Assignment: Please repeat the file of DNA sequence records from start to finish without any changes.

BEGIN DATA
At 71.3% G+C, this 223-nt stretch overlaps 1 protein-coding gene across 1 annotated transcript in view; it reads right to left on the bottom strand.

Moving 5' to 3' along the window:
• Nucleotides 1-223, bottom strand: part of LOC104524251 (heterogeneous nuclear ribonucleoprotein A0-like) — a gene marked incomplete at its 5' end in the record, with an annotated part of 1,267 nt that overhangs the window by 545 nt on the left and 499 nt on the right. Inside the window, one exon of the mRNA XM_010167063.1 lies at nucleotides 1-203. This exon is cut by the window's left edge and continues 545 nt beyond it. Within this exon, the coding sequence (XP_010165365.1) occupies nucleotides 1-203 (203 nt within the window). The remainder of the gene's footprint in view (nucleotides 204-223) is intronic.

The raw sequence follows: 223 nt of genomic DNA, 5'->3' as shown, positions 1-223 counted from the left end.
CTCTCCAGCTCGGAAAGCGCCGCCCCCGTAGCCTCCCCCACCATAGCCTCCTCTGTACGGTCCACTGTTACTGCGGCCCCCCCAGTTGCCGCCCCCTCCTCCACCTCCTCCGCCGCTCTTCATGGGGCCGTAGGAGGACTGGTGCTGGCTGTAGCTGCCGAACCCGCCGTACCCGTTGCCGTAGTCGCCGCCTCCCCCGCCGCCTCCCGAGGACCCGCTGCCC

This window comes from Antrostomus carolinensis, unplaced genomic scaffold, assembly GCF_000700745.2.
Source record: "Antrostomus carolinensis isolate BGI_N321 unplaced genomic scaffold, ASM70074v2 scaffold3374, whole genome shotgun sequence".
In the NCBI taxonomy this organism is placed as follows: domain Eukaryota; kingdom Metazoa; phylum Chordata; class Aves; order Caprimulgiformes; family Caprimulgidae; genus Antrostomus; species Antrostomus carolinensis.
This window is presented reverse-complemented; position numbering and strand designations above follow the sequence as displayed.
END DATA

At 71.3% G+C, this 223-nt stretch overlaps 1 protein-coding gene across 1 annotated transcript in view; it reads right to left on the bottom strand.

Moving 5' to 3' along the window:
• Nucleotides 1-223, bottom strand: part of LOC104524251 (heterogeneous nuclear ribonucleoprotein A0-like) — a gene marked incomplete at its 5' end in the record, with an annotated part of 1,267 nt that overhangs the window by 545 nt on the left and 499 nt on the right. Inside the window, one exon of the mRNA XM_010167063.1 lies at nucleotides 1-203. This exon is cut by the window's left edge and continues 545 nt beyond it. Within this exon, the coding sequence (XP_010165365.1) occupies nucleotides 1-203 (203 nt within the window). The remainder of the gene's footprint in view (nucleotides 204-223) is intronic.

The raw sequence follows: 223 nt of genomic DNA, 5'->3' as shown, positions 1-223 counted from the left end.
CTCTCCAGCTCGGAAAGCGCCGCCCCCGTAGCCTCCCCCACCATAGCCTCCTCTGTACGGTCCACTGTTACTGCGGCCCCCCCAGTTGCCGCCCCCTCCTCCACCTCCTCCGCCGCTCTTCATGGGGCCGTAGGAGGACTGGTGCTGGCTGTAGCTGCCGAACCCGCCGTACCCGTTGCCGTAGTCGCCGCCTCCCCCGCCGCCTCCCGAGGACCCGCTGCCC

This window comes from Antrostomus carolinensis, unplaced genomic scaffold, assembly GCF_000700745.2.
Source record: "Antrostomus carolinensis isolate BGI_N321 unplaced genomic scaffold, ASM70074v2 scaffold3374, whole genome shotgun sequence".
In the NCBI taxonomy this organism is placed as follows: domain Eukaryota; kingdom Metazoa; phylum Chordata; class Aves; order Caprimulgiformes; family Caprimulgidae; genus Antrostomus; species Antrostomus carolinensis.
This window is presented reverse-complemented; position numbering and strand designations above follow the sequence as displayed.